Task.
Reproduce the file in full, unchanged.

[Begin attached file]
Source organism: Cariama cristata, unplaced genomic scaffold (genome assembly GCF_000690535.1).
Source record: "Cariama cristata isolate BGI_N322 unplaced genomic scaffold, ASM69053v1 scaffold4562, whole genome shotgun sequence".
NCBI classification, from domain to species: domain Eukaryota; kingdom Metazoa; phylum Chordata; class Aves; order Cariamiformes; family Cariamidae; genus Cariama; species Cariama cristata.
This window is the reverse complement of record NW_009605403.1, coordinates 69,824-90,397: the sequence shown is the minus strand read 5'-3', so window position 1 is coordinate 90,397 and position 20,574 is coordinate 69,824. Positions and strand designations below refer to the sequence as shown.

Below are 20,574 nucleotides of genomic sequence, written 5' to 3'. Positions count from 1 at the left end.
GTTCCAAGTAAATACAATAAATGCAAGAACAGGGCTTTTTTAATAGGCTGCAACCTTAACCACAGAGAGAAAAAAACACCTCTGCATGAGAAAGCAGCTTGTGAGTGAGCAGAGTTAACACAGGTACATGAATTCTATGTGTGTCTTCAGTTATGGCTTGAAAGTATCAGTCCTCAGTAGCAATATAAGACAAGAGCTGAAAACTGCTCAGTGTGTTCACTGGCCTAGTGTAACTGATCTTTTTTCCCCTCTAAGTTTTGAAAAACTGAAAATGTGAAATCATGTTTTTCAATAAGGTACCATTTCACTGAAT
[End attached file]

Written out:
Source organism: Cariama cristata, unplaced genomic scaffold (genome assembly GCF_000690535.1).
Source record: "Cariama cristata isolate BGI_N322 unplaced genomic scaffold, ASM69053v1 scaffold4562, whole genome shotgun sequence".
NCBI classification, from domain to species: domain Eukaryota; kingdom Metazoa; phylum Chordata; class Aves; order Cariamiformes; family Cariamidae; genus Cariama; species Cariama cristata.
This window is the reverse complement of record NW_009605403.1, coordinates 69,824-90,397: the sequence shown is the minus strand read 5'-3', so window position 1 is coordinate 90,397 and position 20,574 is coordinate 69,824. Positions and strand designations below refer to the sequence as shown.

Below are 20,574 nucleotides of genomic sequence, written 5' to 3'. Positions count from 1 at the left end.
GTTCCAAGTAAATACAATAAATGCAAGAACAGGGCTTTTTTAATAGGCTGCAACCTTAACCACAGAGAGAAAAAAACACCTCTGCATGAGAAAGCAGCTTGTGAGTGAGCAGAGTTAACACAGGTACATGAATTCTATGTGTGTCTTCAGTTATGGCTTGAAAGTATCAGTCCTCAGTAGCAATATAAGACAAGAGCTGAAAACTGCTCAGTGTGTTCACTGGCCTAGTGTAACTGATCTTTTTTCCCCTCTAAGTTTTGAAAAACTGAAAATGTGAAATCATGTTTTTCAATAAGGTACCATTTCACTGAAT